A case in point are the wireless blinds that [Stuart Hinson] decided would be a lot more useful if he could control them with his Amazon Alexa. There’s plenty of documentation on how to get Alexa to do your bidding, so he wasn’t worried about that. The tricky part was commanding the wireless blinds, as all he had to go on was the frequency printed on the back of the remote.
Luckily, in the era of cheap RTL-SDR devices, that’s often all you need. [Stuart] plugged in his receiver and fired up the incredibly handy Universal Radio Hacker. Since he knew the frequency, it was just a matter of tuning in and hitting the button on the remote a couple times to get a good capture. The software then broke it down to the binary sequence the remote was sending out.
Now here’s where [Stuart] lucked out. The manufacturers took the easy way out and didn’t include any sort of security features, or even bother with acknowledging that the signal had been received. All he needed to do was parrot out the binary sequence with a standard 433MHz transmitter hooked up to an ESP8266, and the blinds took the bait. This does mean that anyone close enough can take control of these particular blinds, but that’s a story for another time.
We took a look at the Universal Radio Hacker a year or so back, and it’s good to see it picking up steam. We’ve also covered the ins and outs of creating your own Alexa skills, if you want to get a jump on that side of the project.
Alternative keyboard layouts like Colemak and Dvorak are nothing new; they allow easier access to more often used keys to reduce the strain placed on the hands during typing. Building on the popularity of the ergonomic Ergodox keyboard, [Mattia Dal Ben] has developed the Redox keyboard, the Reduced Ergodox, to make an even smaller, more ergonomic keyboard.
Like the Ergodox, the Redox uses a columnar layout, where the keys are laid out in columns, each column offset based on the corresponding finger. Where the Redox breaks away from the design of the Ergodox is the thumb keys. [Mattia] started having pain in his pinkies, so he wanted the thumb layouts to take away some of the extra work from the pinkies. The thumb cluster is smaller than its ancestor and includes an additional rotated thumb key.
The Redox has some great improvements over the Ergodox in order to help with the types of strain injuries most associated with typing, hopefully leading to a much nicer interaction with the peripheral that gets the most use.
The mechanical keyboard community is constantly coming up with great new designs and different DIY keyboards and we’ve featured many of them on the site. After you’ve checked out the pictures and schematics [Mattia] has created, take a look at this 3D printed mechanical keyboard, and details of a keyboard design and build were presented at the Hackaday Superconference in 2017.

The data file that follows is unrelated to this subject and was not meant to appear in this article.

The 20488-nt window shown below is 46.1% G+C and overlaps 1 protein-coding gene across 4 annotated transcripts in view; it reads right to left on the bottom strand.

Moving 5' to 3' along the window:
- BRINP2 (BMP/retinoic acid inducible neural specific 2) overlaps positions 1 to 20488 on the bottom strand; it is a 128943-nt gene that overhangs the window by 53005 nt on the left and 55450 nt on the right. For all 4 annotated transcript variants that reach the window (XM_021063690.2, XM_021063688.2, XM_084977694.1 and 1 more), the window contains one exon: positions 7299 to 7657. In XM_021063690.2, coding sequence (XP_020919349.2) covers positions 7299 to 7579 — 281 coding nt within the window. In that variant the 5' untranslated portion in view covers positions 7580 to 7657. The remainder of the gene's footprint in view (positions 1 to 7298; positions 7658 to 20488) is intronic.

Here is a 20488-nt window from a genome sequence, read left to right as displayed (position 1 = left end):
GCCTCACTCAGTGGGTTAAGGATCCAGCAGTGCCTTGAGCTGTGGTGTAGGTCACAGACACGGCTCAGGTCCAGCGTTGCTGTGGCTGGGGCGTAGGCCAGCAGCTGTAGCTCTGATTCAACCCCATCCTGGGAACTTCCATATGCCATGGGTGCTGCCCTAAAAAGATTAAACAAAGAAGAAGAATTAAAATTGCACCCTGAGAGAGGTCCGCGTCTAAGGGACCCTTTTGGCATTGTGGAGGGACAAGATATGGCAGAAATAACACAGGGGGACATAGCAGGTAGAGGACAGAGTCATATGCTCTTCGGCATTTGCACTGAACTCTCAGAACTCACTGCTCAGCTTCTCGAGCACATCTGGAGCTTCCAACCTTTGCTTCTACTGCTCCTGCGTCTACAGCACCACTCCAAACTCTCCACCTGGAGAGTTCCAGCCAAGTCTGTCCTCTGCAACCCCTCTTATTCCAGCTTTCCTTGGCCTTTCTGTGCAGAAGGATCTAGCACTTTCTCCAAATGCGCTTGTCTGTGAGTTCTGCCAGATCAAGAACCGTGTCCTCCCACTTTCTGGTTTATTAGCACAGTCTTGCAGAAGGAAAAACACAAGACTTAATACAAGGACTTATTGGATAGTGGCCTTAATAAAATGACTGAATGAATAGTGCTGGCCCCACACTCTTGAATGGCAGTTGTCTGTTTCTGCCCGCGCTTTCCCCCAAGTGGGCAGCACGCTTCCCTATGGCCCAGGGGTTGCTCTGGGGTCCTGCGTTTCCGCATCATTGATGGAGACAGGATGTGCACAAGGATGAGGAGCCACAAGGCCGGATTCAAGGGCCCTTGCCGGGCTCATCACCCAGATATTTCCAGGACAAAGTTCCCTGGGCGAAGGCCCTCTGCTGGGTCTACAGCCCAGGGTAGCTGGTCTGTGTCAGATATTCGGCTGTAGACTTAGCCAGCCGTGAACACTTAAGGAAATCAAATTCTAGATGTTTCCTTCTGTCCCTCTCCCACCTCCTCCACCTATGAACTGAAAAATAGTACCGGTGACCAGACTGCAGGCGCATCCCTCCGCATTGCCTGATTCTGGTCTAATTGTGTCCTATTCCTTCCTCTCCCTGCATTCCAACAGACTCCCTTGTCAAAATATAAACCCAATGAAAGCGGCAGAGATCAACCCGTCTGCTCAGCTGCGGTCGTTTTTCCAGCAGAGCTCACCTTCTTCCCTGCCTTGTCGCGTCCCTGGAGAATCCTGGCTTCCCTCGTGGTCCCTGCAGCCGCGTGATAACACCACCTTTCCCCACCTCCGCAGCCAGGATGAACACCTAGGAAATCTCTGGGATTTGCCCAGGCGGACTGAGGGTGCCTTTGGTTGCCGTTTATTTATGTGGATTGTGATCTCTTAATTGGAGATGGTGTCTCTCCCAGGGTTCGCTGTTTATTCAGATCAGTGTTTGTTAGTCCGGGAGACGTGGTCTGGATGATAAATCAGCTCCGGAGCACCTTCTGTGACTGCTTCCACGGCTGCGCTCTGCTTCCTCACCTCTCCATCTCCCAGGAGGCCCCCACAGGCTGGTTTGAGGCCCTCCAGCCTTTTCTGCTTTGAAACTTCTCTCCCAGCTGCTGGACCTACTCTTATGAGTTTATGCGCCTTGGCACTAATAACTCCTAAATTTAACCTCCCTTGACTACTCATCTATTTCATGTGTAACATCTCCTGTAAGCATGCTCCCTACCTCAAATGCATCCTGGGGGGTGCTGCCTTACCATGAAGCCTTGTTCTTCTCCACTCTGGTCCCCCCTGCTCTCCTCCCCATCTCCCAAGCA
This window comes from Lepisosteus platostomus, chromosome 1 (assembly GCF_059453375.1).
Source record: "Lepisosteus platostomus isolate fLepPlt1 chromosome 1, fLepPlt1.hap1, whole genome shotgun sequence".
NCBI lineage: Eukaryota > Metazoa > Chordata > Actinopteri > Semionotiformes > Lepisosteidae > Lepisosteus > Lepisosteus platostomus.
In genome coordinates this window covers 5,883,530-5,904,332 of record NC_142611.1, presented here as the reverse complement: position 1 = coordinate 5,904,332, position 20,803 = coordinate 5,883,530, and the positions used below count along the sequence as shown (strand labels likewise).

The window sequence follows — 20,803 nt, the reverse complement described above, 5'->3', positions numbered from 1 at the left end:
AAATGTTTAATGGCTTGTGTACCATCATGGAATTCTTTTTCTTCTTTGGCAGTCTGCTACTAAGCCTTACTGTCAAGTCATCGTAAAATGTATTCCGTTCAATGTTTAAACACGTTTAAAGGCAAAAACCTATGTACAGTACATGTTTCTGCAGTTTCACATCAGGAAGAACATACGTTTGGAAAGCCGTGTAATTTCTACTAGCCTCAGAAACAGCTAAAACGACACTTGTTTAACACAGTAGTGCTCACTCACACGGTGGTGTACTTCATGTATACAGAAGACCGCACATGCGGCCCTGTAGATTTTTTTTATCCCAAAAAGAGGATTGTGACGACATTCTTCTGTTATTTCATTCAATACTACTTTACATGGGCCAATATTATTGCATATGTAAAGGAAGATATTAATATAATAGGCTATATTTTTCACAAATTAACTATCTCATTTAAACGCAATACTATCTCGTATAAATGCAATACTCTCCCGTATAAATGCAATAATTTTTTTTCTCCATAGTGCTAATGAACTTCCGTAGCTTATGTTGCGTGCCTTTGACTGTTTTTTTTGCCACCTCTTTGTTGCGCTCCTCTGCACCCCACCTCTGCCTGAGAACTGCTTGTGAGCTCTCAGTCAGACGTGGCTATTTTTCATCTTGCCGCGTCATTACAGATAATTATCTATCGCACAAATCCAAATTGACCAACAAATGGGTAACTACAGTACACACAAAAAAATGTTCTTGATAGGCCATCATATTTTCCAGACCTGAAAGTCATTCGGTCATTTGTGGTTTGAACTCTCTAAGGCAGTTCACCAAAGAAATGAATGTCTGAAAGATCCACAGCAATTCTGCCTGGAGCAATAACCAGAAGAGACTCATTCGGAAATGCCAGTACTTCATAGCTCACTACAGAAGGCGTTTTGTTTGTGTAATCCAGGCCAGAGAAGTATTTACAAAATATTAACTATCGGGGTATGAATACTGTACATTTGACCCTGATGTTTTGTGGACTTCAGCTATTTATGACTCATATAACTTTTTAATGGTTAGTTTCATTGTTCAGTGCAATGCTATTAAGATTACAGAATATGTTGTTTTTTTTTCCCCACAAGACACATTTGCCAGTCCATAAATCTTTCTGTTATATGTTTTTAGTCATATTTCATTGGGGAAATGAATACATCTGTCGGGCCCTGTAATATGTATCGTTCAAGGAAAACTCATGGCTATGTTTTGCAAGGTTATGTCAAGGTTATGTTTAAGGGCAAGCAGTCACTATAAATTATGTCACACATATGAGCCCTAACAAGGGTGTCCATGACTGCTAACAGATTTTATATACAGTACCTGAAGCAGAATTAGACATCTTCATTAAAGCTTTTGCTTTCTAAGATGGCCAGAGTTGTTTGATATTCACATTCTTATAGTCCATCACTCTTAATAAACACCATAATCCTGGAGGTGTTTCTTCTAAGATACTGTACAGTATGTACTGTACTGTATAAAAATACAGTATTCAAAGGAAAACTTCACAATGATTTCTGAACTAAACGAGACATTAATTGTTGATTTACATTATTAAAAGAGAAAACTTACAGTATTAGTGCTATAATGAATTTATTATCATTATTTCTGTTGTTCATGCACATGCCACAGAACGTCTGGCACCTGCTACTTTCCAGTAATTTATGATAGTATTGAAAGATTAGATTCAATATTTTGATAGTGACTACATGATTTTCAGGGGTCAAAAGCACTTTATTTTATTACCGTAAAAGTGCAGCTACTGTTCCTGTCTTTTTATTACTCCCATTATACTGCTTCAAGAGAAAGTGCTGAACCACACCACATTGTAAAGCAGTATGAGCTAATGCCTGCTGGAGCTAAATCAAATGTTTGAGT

Why spend thousands on a laser cutter/engraver when you can spend as little as $350 shipped to your door? Sure it’s not as nice as those fancy domestic machines, but the plucky K40 is the little laser that can. Just head on down to Al’s Laser Emporium and pick one up. Yes, it sounds like a used car dealership ad, but how far is it from the truth? Read on to find out!
Laser cutting and engraving machines have been around for decades. Much like 3D printers, they were originally impossibly expensive for someone working at home. The closest you could get to a hobbyist laser was Epilog laser, which would still cost somewhere between $10,000 and $20,000 for a small laser system. A few companies made a go with the Epilog and did quite well – notably Adafruit used to offer laptop laser engraving services.
Over the last decade or so things have changed. China got involved, and suddenly there were cheap lasers on the market. Currently, there are several low-cost laser models available in various power levels. The most popular is the smallest – a 40-watt model, dubbed the K40. There are numerous manufacturers and there have been many versions over the years. They all look about the same though: A blue sheet metal box with the laser tube mounted along the back. The cutting compartment is on the left and the electronics are on the right. Earlier versions came with Moshidraw software and a parallel interface.
Continue reading “Laser Noob: Getting Started With the K40 Laser”
If someone suggests you spend time working on boring projects, would you take that advice? In this case, I think Kipp Bradford is spot on. We sat down together at the Hackaday Superconference last fall and talked about medical device engineering, the infrastructure in your home, applying Sci-Fi to engineering, and yes, we spoke about boring projects.
Kipp presented a talk on Devices for Controlling Climates at Supercon last year. It could be argued that this is one of those boring topics, but very quickly you begin to grasp how vitally important it is. Think about how many buildings on your street have a heating or cooling system in them. Now zoom out in your mind several times to neighborhood, city, state, and country level. How much impact will a small leap forward have when multiplied up?
The next Hackaday Superconference is just around the corner. Before you join us below for the interview with Kipp, make sure you grab your 2018 Hackaday Superconference ticket to be there for great talks like Kipp’s!
Continue reading “Kipp Bradford on the Importance of Boring Projects, Medical Tech, and Sci Fi Novels”